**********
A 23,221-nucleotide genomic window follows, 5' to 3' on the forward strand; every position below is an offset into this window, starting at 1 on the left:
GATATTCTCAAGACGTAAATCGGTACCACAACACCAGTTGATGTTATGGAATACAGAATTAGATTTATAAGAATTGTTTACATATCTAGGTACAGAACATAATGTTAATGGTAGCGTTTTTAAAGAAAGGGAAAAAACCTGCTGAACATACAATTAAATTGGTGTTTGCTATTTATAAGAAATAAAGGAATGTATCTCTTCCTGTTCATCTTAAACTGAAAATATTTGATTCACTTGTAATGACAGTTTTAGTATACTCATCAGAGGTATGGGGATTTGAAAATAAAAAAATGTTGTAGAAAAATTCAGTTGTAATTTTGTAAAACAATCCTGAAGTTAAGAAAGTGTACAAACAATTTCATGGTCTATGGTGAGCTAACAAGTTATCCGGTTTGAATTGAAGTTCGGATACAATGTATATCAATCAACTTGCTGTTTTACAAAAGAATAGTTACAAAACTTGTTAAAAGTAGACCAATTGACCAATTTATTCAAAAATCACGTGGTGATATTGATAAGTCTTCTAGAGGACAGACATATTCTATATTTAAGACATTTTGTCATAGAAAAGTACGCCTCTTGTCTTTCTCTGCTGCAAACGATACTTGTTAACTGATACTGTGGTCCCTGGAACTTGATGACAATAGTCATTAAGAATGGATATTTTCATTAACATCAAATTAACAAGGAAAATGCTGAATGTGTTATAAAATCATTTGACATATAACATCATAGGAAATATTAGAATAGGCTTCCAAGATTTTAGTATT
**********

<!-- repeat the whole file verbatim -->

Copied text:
A 23,221-nucleotide genomic window follows, 5' to 3' on the forward strand; every position below is an offset into this window, starting at 1 on the left:
GATATTCTCAAGACGTAAATCGGTACCACAACACCAGTTGATGTTATGGAATACAGAATTAGATTTATAAGAATTGTTTACATATCTAGGTACAGAACATAATGTTAATGGTAGCGTTTTTAAAGAAAGGGAAAAAACCTGCTGAACATACAATTAAATTGGTGTTTGCTATTTATAAGAAATAAAGGAATGTATCTCTTCCTGTTCATCTTAAACTGAAAATATTTGATTCACTTGTAATGACAGTTTTAGTATACTCATCAGAGGTATGGGGATTTGAAAATAAAAAAATGTTGTAGAAAAATTCAGTTGTAATTTTGTAAAACAATCCTGAAGTTAAGAAAGTGTACAAACAATTTCATGGTCTATGGTGAGCTAACAAGTTATCCGGTTTGAATTGAAGTTCGGATACAATGTATATCAATCAACTTGCTGTTTTACAAAAGAATAGTTACAAAACTTGTTAAAAGTAGACCAATTGACCAATTTATTCAAAAATCACGTGGTGATATTGATAAGTCTTCTAGAGGACAGACATATTCTATATTTAAGACATTTTGTCATAGAAAAGTACGCCTCTTGTCTTTCTCTGCTGCAAACGATACTTGTTAACTGATACTGTGGTCCCTGGAACTTGATGACAATAGTCATTAAGAATGGATATTTTCATTAACATCAAATTAACAAGGAAAATGCTGAATGTGTTATAAAATCATTTGACATATAACATCATAGGAAATATTAGAATAGGCTTCCAAGATTTTAGTATT